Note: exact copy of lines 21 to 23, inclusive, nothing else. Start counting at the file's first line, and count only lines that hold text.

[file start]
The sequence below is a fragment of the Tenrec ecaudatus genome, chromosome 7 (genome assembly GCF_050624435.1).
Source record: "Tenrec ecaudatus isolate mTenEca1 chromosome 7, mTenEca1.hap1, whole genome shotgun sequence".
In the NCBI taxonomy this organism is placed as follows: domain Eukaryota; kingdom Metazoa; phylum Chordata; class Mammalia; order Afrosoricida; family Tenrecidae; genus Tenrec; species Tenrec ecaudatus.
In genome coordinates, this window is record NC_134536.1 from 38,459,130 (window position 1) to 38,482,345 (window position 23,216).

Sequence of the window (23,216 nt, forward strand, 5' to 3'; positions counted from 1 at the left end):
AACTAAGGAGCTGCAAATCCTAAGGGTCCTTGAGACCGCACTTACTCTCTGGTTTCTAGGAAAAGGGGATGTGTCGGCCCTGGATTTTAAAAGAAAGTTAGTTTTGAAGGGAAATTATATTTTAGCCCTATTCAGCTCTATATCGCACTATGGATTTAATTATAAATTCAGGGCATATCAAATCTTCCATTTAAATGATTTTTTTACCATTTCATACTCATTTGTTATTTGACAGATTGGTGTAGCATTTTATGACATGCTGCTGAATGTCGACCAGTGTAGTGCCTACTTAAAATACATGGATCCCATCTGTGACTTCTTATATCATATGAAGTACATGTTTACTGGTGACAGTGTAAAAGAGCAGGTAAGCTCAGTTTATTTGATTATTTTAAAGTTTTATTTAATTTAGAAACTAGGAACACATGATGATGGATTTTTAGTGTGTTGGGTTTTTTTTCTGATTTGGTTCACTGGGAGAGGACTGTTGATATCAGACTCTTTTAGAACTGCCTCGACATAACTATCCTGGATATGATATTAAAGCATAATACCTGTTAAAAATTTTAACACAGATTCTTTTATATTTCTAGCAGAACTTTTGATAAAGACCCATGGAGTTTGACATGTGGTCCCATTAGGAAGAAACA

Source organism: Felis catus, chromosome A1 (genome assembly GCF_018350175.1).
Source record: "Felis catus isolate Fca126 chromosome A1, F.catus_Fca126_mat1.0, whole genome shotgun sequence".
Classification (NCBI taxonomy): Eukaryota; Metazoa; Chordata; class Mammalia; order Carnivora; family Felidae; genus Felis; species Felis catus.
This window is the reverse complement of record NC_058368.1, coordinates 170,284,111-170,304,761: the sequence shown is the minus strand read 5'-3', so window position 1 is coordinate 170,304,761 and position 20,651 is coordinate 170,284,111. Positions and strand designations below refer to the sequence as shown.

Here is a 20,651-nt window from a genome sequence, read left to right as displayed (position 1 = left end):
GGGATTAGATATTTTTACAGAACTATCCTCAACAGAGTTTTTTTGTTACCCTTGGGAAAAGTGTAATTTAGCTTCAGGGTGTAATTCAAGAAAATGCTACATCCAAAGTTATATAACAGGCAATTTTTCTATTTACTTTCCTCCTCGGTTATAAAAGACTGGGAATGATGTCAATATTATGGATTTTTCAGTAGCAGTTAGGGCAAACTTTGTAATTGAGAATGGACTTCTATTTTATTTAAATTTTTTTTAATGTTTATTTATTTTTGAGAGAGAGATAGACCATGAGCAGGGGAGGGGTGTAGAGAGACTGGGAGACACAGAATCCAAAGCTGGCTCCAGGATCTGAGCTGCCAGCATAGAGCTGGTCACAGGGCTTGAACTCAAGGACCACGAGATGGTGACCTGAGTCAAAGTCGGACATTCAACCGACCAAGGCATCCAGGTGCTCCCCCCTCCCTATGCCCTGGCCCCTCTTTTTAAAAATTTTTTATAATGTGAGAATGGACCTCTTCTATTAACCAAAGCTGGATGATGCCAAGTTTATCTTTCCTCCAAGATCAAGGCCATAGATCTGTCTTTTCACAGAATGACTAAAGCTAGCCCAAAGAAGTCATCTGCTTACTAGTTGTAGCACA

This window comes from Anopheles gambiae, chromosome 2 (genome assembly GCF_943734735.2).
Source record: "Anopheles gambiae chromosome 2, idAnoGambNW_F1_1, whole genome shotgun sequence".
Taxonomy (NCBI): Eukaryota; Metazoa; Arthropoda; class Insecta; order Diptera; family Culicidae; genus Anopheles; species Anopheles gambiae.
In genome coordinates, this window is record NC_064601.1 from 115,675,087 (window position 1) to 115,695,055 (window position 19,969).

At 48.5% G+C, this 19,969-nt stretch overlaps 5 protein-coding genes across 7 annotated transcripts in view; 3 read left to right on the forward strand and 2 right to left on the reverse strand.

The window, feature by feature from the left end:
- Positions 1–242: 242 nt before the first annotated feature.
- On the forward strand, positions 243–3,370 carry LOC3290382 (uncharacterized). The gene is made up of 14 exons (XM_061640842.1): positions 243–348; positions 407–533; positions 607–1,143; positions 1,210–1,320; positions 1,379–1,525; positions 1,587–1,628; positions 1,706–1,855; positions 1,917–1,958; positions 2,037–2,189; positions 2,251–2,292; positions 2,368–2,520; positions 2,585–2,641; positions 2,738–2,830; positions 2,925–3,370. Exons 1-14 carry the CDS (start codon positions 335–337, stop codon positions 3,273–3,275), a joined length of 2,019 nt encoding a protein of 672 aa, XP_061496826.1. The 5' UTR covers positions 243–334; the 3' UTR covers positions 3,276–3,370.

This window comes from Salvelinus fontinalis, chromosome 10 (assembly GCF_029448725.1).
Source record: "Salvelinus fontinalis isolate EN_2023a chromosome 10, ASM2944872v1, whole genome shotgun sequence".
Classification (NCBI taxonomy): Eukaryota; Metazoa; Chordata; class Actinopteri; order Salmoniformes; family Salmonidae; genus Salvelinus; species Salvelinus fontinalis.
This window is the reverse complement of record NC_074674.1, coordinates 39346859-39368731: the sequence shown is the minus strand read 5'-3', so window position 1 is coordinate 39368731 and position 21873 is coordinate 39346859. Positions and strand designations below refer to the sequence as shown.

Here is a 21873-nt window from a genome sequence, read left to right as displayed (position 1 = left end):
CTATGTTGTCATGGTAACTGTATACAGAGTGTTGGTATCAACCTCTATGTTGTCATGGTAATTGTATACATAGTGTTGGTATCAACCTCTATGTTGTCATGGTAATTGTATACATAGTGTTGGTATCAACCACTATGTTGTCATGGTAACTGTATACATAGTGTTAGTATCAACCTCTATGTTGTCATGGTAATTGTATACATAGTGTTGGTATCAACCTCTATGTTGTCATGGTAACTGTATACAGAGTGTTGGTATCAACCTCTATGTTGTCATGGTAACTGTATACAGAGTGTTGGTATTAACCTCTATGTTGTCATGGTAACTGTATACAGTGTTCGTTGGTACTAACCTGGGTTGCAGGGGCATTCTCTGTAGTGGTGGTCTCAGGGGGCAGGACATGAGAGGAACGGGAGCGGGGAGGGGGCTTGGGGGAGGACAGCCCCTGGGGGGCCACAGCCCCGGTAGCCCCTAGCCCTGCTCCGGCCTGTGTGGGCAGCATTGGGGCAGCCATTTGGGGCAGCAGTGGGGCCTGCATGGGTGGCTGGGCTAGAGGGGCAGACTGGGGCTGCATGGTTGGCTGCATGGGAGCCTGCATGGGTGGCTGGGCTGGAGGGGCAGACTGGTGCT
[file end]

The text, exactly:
This window comes from Salvelinus fontinalis, chromosome 10 (assembly GCF_029448725.1).
Source record: "Salvelinus fontinalis isolate EN_2023a chromosome 10, ASM2944872v1, whole genome shotgun sequence".
Classification (NCBI taxonomy): Eukaryota; Metazoa; Chordata; class Actinopteri; order Salmoniformes; family Salmonidae; genus Salvelinus; species Salvelinus fontinalis.